Each of the experts made an opening statement.
Mr Hoogervorst noted the expected loss model as the key aspect of the new financial instruments standard. He stated that it allowed for a more timely and more continuous recognition of losses and thus avoided major disruptions at a later point of time. He voiced the belief that IFRS 9 will contribute to economic growth. Mr Hoogervorst also commented on the different effective dates of IFRS 9 and the new standard on insurance contracts. He notes that pure insurance companies can defer the application of IFRS 9 while conglomerates have the option of making adjustments to profit and loss. He stated that the IASB wanted to avoid having two standards applied in the same company as this would be too confusing to investors.
Mr Watchman confirmed the EFRAG endorsement advice regarding IFRS 9 noting that meeting the condition for endorsement was always a threshhold and would not necessarily mean that EFRAG agreed with all aspects of the standard. He also pointed at the fact that the endorsement advice included a qualitative impact assessment; for a quantitative impact assessment there were not enough data yet. Mr Watchman noted that the EFRAG endorsement advice was subject to the IASB solving the issue of the different effective dates of IFRS 9 and the new standard on insurance contracts but noted that the IASB was working on a solution that would include most (although not all) of the suggestions EFRAG made.
Mr Nooteboom stressed the major improvements that IFRS 9 would bring compared to IAS 39 and noted the positive ARC vote on 27 June. He also commented on the different effective dates of IFRS 9 and the new standard on insurance contracts and noted that the EU Commission is currently collecting data on the claim that bank insurers would be at a competitive disadvantage as a result of the deferral option not being available below group level. The Commission would come to a conclusion on this and if it found that the claims were true would act at EU level with a complimentary EU solution.
Questions from the ECON members were to a large part measured and solution focused. They especially asked after the claim that IFRS 9 would introduce more fair value measurement that for some is connected with a fear of stronger procyclicality, the effects on long-term investment, better impact assessments, and questions around the complexity of IFRS 9.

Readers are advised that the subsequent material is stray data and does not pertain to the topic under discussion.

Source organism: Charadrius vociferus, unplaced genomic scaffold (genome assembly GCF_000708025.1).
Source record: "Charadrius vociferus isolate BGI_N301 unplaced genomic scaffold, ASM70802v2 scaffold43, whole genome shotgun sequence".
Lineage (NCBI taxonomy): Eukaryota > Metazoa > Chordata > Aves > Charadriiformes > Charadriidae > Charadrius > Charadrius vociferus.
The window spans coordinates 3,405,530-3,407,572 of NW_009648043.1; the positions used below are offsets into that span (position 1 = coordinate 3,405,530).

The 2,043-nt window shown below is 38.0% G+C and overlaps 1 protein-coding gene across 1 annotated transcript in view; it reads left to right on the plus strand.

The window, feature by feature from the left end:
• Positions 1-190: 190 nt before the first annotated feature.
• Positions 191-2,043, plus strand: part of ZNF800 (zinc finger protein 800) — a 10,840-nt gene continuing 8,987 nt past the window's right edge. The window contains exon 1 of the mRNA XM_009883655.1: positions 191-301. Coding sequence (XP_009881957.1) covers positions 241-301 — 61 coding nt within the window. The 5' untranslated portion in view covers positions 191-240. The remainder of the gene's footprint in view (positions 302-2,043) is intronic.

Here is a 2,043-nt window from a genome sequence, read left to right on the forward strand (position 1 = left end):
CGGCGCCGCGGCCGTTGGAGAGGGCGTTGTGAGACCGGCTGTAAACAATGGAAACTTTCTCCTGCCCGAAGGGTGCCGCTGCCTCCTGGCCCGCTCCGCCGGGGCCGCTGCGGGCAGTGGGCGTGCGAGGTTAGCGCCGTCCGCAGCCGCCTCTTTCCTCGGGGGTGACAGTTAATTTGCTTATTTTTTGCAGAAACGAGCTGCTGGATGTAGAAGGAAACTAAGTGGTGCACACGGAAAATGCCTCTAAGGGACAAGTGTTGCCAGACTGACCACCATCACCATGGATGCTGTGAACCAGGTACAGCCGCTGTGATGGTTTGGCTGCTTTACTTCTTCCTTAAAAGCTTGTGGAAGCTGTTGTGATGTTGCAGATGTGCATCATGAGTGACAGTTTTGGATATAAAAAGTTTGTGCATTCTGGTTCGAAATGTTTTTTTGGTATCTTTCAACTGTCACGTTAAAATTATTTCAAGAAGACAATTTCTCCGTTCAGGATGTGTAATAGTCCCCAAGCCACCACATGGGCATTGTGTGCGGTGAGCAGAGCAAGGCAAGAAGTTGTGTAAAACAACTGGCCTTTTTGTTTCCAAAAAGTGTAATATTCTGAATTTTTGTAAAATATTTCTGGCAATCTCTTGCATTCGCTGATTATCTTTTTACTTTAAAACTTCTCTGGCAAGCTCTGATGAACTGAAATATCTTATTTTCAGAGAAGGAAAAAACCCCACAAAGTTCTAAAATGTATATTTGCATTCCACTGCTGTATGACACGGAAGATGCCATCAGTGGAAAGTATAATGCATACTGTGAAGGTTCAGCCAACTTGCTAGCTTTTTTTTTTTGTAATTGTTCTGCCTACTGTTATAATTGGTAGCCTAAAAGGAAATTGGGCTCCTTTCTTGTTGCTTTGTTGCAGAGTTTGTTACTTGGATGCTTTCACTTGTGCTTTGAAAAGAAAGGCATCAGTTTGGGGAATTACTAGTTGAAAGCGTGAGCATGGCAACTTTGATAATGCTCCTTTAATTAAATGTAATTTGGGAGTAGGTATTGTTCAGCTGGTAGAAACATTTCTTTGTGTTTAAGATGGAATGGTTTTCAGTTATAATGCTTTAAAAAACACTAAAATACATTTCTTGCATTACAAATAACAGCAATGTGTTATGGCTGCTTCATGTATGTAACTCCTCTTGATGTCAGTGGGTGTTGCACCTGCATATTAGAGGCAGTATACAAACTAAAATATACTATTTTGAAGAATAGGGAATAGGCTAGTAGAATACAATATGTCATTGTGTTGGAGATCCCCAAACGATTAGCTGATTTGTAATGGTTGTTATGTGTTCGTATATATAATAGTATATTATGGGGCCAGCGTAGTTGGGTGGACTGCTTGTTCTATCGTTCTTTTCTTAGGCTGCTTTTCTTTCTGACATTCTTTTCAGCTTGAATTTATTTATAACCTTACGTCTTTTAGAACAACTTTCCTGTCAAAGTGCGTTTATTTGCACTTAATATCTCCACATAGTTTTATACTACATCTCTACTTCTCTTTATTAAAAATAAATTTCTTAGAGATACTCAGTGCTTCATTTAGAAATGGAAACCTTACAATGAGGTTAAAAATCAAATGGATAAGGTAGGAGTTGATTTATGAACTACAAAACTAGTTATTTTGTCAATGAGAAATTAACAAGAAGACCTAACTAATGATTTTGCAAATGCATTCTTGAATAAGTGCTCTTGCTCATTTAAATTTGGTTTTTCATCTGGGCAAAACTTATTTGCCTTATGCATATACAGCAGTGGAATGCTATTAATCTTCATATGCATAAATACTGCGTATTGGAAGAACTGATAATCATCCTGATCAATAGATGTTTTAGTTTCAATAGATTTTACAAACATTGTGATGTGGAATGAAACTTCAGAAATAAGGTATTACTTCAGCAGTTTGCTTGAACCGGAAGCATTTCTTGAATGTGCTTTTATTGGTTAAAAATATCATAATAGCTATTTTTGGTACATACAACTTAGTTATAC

The experts replied that although the somewhat different classification in IFRS 9 in comparison to IAS 39 might lead to more assets measured at fair value it was not really a game changer and depended on the business model - some early adopters had actually reported less assets measured at fair value. On the aspect of long-term investment two points were noted: (1) even long-term investors might want to see real time truth and not just effects smoothed over and (2) IFRS 9 would not bring more volatility, rather, it would spread the volatility over time and avoid peaks of volatility as during the financial crisis. All parties agreed that quantitative impact analysis before an accounting standard has been implemented is impossible. However, they also stated that they all would watch the impacts of IFRS 9 adoption closely and (re)act if necessary. Finally, on complexity, the experts stated (1) complexity in the standard had actually reduced in some areas and the area where it was increased was very much worth it (impairment) and (2) complexity stemmed from the transactions dealt with and the economic reality, not from standard-setting itself. Mr Watchman cited Albert Einstein: "Make things as simple as possible, but not simpler."
A recording of the session is already available here on the European Parliament website (scrutiny slot begins at 11:29:00).